Those that I spoke to were particularly interested in that line of conversation. At the end, while promising to keep in touch and keep me updated on their work, they – at the time – gave me a very positive update on where they were in their own efforts.

Three weeks later, they cancelled the project.

I’m writing about this now because I came across a presentation given by the Chief Executive of the NCA, Ms. Ann Fitzgerald, to something called the Eurostat Conference back in October 2009. At this conference, Ms. Fitzgerald gave some inkling as to how the NCA’s thinking was actually progressing with regards to their price comparison website efforts:

The Agency is currently engaged with retailers in an initiative designed to increase the level and frequency of the information provided to consumers.

The Agency is working to develop a system of frequent surveys, covering each of the main retail groups, which will track the prices of commonly purchased basic food and household products.

This would be delivered through each retail group providing us with the prices that they charge for a pre-agreed list of goods at regular intervals. The prices would be compiled and placed on the Agency’s website so that consumers could compare prices and make informed shopping choices on an ongoing basis. In addition, in order to facilitate consumers who may not have Internet access, versions for newspaper and other media outlets would be made available, so that they could also benefit from the information.

If “frequent surveys” was the way they were intending on developing a price comparison website, then it’s probably just as well they didn’t proceed.

“Frequent surveys” would have been about as useful as their 6 monthly surveys – the data would be out of date almost as soon as it was collected, never mind when the information is eventually published.


Who really is the cheapest supermarket? Don’t expect the NCA to tell you!

Splashed across the Aldi website at the moment is the headline “Ireland’s Best Value Discounter”, while available on many of the Lidl special offer pages is a banner that advertises that discounter as “Ireland’s Cheapest Supermarket”.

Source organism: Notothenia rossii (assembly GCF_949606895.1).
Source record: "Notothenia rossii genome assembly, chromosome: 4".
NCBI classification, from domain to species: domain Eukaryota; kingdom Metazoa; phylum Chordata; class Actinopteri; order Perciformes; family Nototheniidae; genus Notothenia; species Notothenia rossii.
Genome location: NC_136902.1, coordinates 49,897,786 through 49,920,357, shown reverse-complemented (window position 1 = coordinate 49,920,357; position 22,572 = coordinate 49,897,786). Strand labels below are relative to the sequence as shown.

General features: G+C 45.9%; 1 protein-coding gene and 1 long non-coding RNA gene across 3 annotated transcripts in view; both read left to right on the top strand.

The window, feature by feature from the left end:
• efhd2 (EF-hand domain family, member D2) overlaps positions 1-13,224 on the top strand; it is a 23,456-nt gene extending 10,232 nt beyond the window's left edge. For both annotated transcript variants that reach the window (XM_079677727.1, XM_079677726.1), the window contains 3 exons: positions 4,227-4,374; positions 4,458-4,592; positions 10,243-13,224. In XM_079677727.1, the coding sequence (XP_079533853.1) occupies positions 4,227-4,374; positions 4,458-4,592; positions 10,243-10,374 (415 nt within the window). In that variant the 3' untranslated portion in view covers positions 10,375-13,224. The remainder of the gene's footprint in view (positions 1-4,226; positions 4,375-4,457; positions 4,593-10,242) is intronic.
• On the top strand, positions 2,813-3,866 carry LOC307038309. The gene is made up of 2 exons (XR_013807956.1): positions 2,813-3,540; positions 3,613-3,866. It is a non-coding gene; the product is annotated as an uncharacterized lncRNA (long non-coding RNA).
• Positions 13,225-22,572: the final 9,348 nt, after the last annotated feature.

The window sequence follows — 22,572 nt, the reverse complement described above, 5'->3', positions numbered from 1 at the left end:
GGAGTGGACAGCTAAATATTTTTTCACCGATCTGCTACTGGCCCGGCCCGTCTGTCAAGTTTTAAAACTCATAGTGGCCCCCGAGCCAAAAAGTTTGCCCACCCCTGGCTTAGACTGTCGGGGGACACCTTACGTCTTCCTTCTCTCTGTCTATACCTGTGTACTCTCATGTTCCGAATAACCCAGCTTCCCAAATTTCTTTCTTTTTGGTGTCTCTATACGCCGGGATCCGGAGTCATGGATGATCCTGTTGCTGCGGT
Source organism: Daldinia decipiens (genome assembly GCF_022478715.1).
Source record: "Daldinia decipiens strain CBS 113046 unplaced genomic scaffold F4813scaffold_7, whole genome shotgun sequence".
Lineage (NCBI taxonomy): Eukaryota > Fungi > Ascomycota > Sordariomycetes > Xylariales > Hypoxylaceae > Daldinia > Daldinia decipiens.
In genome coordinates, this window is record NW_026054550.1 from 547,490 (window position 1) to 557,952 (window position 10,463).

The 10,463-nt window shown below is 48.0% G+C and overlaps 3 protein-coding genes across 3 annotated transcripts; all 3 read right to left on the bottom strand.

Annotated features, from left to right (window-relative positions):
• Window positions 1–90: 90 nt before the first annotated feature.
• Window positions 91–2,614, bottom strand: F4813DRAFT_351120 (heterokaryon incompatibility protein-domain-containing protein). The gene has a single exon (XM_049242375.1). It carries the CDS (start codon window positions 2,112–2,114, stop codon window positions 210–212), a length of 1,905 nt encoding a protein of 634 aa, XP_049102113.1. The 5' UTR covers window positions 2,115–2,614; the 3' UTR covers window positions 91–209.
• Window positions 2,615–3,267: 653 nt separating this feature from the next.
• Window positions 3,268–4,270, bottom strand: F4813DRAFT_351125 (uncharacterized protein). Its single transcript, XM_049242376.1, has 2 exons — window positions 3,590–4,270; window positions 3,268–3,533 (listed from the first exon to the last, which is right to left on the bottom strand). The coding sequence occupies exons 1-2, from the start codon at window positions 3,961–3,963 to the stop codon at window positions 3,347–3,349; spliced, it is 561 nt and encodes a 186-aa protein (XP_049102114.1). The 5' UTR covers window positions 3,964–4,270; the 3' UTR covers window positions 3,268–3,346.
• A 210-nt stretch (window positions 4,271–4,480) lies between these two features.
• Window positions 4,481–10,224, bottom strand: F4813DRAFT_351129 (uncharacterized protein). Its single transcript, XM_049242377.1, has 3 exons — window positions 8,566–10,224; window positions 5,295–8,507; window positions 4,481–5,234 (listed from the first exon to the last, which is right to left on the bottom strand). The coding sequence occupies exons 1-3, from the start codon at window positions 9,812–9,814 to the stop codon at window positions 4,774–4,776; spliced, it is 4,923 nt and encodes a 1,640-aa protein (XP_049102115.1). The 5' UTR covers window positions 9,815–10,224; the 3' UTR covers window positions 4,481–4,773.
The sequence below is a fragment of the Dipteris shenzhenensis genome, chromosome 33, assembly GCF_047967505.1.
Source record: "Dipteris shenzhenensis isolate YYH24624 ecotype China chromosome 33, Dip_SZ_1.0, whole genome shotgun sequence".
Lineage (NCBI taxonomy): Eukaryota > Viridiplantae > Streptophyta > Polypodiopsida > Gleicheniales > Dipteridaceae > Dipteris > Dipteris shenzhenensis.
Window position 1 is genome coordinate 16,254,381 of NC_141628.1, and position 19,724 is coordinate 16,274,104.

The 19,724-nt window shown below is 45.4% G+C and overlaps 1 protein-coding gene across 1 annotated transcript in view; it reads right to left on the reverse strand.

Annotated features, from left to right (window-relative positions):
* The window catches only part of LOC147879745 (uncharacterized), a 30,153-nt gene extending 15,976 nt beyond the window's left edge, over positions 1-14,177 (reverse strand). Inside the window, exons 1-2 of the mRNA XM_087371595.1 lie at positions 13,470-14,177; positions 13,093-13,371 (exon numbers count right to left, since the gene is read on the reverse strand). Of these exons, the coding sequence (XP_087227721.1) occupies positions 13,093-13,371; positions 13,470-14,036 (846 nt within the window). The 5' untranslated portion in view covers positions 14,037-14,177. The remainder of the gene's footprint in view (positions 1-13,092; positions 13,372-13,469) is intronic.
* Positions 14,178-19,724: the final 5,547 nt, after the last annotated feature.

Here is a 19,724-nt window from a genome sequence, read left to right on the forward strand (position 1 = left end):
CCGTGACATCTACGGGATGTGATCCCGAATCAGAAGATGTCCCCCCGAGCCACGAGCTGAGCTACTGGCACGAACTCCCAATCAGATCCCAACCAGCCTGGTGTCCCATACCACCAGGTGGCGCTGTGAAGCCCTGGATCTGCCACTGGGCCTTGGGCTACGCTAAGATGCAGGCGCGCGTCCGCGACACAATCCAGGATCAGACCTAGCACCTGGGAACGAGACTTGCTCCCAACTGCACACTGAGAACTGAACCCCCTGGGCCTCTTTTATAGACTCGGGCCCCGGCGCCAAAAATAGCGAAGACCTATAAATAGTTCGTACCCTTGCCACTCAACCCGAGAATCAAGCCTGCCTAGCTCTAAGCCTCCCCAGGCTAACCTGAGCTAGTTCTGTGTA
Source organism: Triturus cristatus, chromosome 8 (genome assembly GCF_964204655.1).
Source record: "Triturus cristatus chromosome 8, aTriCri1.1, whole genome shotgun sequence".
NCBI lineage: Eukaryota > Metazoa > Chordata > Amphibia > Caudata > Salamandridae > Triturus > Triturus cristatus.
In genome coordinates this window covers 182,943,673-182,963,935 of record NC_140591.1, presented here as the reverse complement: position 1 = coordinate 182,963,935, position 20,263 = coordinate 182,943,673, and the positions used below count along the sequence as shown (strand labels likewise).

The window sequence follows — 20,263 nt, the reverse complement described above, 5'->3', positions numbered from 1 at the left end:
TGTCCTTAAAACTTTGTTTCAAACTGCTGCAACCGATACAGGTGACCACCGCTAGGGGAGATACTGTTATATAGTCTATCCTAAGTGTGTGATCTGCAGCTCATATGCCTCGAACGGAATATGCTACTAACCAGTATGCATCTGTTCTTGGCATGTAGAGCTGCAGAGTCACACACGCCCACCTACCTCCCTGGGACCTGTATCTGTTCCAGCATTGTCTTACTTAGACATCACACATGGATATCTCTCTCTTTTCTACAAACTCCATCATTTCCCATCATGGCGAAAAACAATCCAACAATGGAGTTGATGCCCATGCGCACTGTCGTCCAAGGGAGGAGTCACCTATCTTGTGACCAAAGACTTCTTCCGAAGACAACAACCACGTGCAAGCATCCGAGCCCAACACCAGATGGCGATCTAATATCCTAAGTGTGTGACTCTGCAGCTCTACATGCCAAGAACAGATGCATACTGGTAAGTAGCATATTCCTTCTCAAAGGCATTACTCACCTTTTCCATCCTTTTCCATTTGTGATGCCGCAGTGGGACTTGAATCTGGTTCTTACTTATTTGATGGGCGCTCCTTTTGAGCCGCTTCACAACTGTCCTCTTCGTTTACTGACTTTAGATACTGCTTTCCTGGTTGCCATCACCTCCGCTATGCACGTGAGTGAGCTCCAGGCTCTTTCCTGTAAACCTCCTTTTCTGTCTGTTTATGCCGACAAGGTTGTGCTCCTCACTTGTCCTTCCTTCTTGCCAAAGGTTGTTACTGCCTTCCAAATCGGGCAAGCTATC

And both are basing their claims on the July 2009 National Consumer Agency grocery survey.

One could initially say that this further highlights the uselessness of the NCA grocery surveys in that both chains are able to make broadly similar claims (on the face of it) based on the outcome of the same survey.

It also highlights how ridiculous the NCA were to not include these chains in their grocery surveys from the very beginning – it wasn’t until ValueIreland.com carried out the NCA survey in both Aldi and Lidl that both stores were included back in 2008/2007.

But who is cheapest?

Well, the title of “Ireland’s Best Value Discounter” does actually go to Aldi, when comparing Aldi and Lidl only, and only when comparing “own brand results” rather than “branded results”.
But that’s when comparing a basket of 52 items “own brand” items purchased in both stores – all other stores (Tesco, Dunnes, Superquinn etc) are not part of this particular survey (table 2).

The title claimed by Lidl as “Ireland’s Cheapest Supermarket” is sort of incorrect as it only refers to that the part of the survey where “own brand” items are purchased rather than any “branded”. It should really read “Ireland’s Cheapest Supermarket for Own Brand Items”

Technically, it should really read, “Ireland’s Cheapest Supermarket for Own Brand Items in a basked of 19 items, rather than 52”.

With me still?

If you buy 20 listed “own brand” items in Lidl, they are cheaper than all other stores. However, if you buy a basket of 52 “own brand” items in Aldi, they’re cheaper than all other stores – including Lidl.

So that probably means that the “Ireland’s Best Value Discounter” claim made by Aldi is also incorrect – since if you bought 20 items instead of 52, then Lidl would be cheaper.

Confused – you should be, and that’s exactly what supermarkets want – confused consumers. This is why the National Consumer Agency also had to give up on their plans for their “grocery price comparison” website (which I’ll be coming back to soon).